Saturday, April 20, 2019

In Sacred Triplicate

The use of the number three is quite prevalent in the Church. There is, most obviously, our Triune God:  Father, Son, and Holy Spirit. There are the three theological virtues: faith, hope, and love. There is the Communion of Saints:  the Church Militant, the Church Suffering, and the Church Triumphant. There is the Holy Family:  Jesus, Mary, and Joseph. There are the three temptations of Christ after His Baptism. There is the scene of the Transfiguration with Jesus, Moses, and Elijah being seen by Peter, James, and John (with this specific group of Apostles figuring prominently in other scenes). There is both Peter's triple denial of Jesus and his triple forgiveness. There were the three crosses on Calvary. And then there is something about "on the third day"....

It is prevalent during the Mass. It is heard in the Confiteor ("...through my fault, through my fault, through my most grievous fault.") and the prayer that follows. The Kyrie in the Extraordinary Form is a three-fold repetition. The Preface Dialogue has three parts. The beginning of the Sanctus praises our thrice-holy God. The end of any Eucharistic Prayer begins, "Through Him, and with Him, and in Him...", with a triple "Amen" sung at times in reply. The Agnus Dei is obvious. And when used, the Solemn Blessing at the end has three petitions.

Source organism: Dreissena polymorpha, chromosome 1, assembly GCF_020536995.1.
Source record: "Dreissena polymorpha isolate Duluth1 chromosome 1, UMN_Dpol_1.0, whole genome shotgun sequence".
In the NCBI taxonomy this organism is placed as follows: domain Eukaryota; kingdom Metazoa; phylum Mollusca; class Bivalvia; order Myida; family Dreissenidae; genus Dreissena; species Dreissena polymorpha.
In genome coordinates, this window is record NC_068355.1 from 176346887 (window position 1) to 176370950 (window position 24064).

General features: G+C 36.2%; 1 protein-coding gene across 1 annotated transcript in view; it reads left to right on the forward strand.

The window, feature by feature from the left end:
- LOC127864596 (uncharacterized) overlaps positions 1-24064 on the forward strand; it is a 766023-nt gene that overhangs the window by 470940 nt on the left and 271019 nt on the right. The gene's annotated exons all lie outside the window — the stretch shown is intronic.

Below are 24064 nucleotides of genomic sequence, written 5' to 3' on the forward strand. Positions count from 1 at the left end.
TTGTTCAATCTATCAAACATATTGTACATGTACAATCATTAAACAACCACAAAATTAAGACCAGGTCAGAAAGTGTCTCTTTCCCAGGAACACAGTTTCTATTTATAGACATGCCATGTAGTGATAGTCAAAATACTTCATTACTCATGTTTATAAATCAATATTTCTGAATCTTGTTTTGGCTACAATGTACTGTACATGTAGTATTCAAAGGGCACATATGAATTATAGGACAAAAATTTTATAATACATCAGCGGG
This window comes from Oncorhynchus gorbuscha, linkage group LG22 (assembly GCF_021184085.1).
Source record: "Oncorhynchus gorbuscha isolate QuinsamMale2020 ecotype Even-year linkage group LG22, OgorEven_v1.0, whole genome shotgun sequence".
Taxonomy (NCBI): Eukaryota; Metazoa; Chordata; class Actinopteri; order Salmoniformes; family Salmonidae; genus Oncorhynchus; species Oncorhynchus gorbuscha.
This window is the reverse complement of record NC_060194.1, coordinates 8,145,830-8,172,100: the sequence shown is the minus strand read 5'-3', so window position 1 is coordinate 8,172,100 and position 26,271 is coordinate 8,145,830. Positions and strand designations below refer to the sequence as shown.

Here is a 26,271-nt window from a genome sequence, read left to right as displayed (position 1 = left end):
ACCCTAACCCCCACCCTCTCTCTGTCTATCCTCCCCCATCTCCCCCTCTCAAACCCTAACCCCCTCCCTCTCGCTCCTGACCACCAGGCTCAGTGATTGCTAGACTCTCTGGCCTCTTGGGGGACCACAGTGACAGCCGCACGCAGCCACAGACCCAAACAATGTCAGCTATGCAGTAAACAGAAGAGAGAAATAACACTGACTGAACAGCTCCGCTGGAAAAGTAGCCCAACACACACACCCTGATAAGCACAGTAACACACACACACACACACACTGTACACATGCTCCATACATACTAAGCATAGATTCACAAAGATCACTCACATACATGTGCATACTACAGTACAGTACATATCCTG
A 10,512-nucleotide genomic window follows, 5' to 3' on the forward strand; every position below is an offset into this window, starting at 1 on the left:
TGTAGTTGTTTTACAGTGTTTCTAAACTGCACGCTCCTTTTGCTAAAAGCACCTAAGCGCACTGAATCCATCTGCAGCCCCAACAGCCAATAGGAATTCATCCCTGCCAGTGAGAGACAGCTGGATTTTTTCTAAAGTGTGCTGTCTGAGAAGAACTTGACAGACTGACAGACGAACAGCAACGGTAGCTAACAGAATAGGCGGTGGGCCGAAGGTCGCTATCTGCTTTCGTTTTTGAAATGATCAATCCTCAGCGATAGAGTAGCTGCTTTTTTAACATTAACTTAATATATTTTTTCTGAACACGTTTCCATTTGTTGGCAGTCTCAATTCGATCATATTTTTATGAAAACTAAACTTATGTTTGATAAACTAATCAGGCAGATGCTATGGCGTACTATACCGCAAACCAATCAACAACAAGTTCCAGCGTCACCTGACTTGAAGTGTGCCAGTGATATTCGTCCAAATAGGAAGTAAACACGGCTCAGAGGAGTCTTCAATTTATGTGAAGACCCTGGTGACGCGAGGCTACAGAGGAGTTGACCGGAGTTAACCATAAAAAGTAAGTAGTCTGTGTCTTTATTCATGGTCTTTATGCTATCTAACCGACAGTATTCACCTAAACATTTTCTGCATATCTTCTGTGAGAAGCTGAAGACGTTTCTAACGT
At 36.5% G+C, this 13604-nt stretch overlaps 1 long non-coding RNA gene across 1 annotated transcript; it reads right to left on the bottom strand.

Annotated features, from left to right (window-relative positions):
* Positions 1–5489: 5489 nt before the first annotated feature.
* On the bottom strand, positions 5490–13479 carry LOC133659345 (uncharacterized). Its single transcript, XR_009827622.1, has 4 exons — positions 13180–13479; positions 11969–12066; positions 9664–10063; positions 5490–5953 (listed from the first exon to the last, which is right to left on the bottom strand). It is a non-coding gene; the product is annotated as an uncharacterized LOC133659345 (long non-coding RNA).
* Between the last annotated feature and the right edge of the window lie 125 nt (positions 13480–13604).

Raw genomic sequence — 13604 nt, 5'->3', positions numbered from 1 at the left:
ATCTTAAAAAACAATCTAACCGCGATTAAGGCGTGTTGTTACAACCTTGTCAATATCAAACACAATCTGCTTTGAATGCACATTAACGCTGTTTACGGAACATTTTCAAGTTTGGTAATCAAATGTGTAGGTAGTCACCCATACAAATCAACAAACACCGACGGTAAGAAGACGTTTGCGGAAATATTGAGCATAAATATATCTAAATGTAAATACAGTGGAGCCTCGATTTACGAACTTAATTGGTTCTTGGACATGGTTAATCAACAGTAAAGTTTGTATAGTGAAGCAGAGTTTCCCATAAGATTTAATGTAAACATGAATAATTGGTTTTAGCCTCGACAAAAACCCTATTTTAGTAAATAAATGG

It even has places in the Sacred Triduum. During the Good Friday liturgy, the cross used for veneration pauses three times on its way to the sanctuary. It is the same with the Paschal candle at the Easter Vigil. From there, the minimum number of readings before the Epistle and Gospel is three, with the account of the crossing of the Red Sea (the third of the seven) being mandatory. The Alleluia returns from its hiatus with a three-fold recitation. And the Church receives new members with Her three rites of initiation:  Baptism, Confirmation, and Holy Communion.

And during the Vigil, there is one more example. It comes at the singing of the Exsultet. The opening three lines use the same melodic pattern. This unites the three expressions of joy found in the text:
Exsultet/Exult--the exultation of the angels in Heaven.
Gaudeat/Be glad--the gladness of the earth. (Notice the connection to the 3rd. Sunday of Advent, which is also known as Gaudete Sunday.)
Laetatur/Rejoice--the rejoicing of the Church. (Notice the connection to the 4th. Sunday of Lent, which is also known as Laetare Sunday.)
So may our joy at this most awesome, marvelous, and wonderful event--the Resurrection of our Lord and Savior Jesus Christ--may be united, complete, and limitless.

May those who have the privilege to chant this bring out this joy.

The text of this prayer, in both Latin and English, is provided for your meditation.

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